Typically the chirp in a smoke detector means "low battery". Its usually a single chirp every 30 seconds or so. I wonder if your smoke detector has some kind of light sensor that keeps it from chirping in the dark to avoid keeping people awake and preserving battery life until it thinks someone is there to hear it.

Try changing the battery, see if that helps.

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agreed on the chirp normally being low battery ... but it was mentioned that this was a hard wired detector. –  Joe Oct 5 '11 at 14:09
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Doesn't matter. Hard wired detectors have battery backups for power outages. –  The Evil Greebo Oct 5 '11 at 14:10

I have been told by the installer of my smoke alarms, an electrician, that dimmer switches on the same circuit can cause the chirping, which I've experienced. I have dimmers and smoke alarms on same circuit, and chirping off and on. When dimmer lights are off and dimmer up all the way, no chirping as constant voltage on the circuit exists.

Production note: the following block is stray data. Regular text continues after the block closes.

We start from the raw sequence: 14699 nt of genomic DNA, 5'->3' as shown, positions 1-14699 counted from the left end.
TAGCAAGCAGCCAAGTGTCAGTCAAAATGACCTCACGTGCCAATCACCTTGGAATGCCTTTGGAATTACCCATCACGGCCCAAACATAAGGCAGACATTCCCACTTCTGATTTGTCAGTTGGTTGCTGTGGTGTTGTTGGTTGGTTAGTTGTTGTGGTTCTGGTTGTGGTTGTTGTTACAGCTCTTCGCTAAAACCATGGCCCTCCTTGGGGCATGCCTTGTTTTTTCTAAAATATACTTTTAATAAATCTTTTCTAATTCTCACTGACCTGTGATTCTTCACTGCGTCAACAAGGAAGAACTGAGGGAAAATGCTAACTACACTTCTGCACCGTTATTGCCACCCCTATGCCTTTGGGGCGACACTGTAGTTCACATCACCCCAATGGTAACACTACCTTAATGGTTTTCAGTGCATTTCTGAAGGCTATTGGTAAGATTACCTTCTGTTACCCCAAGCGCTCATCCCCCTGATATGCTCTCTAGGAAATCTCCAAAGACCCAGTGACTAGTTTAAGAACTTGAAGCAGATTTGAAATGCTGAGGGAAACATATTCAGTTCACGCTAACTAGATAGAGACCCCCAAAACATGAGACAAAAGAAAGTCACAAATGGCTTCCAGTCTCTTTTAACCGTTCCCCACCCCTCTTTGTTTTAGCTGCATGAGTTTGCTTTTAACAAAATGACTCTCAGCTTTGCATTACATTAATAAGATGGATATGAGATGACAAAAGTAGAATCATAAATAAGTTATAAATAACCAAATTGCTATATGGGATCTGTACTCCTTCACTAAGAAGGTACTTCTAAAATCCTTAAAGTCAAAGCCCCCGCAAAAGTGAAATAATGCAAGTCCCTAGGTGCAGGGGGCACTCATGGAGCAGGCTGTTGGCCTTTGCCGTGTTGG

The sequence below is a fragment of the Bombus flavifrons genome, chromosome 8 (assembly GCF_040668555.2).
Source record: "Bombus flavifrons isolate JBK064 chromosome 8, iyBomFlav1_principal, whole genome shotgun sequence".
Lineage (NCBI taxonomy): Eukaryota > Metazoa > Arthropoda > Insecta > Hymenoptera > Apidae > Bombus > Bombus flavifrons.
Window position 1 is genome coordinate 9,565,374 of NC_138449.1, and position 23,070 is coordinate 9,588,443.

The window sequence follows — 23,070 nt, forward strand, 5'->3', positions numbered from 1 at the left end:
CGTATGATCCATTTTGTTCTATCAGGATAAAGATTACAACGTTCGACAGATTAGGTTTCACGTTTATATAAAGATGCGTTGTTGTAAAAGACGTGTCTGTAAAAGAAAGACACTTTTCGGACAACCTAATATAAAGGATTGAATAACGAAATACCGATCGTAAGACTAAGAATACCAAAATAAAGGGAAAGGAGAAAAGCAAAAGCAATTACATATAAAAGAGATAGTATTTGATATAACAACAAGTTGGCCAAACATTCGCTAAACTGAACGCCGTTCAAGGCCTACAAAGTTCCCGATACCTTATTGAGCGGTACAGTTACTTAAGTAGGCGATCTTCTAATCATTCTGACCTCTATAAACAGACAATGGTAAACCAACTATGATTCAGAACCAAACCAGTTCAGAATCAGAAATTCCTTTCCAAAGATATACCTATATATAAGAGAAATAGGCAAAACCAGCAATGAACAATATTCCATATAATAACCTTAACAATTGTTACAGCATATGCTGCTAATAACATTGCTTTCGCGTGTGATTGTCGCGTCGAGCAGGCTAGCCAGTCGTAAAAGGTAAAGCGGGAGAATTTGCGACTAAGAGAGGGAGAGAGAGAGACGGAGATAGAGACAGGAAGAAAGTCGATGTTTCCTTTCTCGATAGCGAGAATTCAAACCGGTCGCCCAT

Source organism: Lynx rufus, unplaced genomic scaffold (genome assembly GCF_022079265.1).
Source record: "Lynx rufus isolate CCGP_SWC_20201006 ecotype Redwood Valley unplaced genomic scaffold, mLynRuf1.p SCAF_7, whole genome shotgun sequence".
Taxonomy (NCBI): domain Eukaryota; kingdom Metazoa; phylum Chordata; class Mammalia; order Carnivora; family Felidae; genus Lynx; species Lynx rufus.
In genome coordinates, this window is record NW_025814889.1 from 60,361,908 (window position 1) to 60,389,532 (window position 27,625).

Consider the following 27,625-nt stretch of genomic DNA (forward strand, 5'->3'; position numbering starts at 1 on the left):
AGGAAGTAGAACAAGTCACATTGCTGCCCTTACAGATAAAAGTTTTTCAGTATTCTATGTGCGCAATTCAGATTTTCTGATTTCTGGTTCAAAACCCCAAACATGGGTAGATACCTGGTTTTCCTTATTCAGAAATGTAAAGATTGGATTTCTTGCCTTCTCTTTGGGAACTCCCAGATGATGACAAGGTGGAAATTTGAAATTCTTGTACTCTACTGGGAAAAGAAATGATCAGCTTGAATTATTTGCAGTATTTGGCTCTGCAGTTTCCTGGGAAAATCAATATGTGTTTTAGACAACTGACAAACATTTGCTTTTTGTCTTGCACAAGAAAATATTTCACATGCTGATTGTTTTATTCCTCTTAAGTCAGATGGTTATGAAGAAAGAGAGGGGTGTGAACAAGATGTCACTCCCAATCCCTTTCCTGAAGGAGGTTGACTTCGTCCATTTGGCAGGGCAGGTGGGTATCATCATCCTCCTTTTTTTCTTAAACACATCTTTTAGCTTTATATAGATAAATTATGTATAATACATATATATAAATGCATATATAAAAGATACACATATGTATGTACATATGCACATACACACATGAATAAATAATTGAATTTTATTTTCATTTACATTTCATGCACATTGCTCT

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This is a long shot.

Some (maybe all) hardwired detectors can be wired together so that any one detector in the house will set off all units. It's possible that the wiring for the light fixture runs close enough to the detector and/or the linking wire to be creating a small current that is confusing the detector into thinking a linked unit has alarmed. Once the inrush (higher current as the fixture comes on) passes after a few milliseconds, the false signal goes away, so you just hear a chirp.

Removing the bulbs and testing to see if the chirping behavior stops should confirm or disprove this theory (if there is no load on the light fixture, there will be no current flowing to set off the detector).

A different detector might not have this behavior, and as Chris notes, it's a good idea to replace one that age anyway.

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If it is photoelectric, it may think reflections of light from your fixture is light reflections from smoke, or faulty. Try covering the alarm with something light cannot get through and turn on the lights. If it does not beep, the reflections are your problem. Remember to take off the cover so that if there is a fire it can still warn you.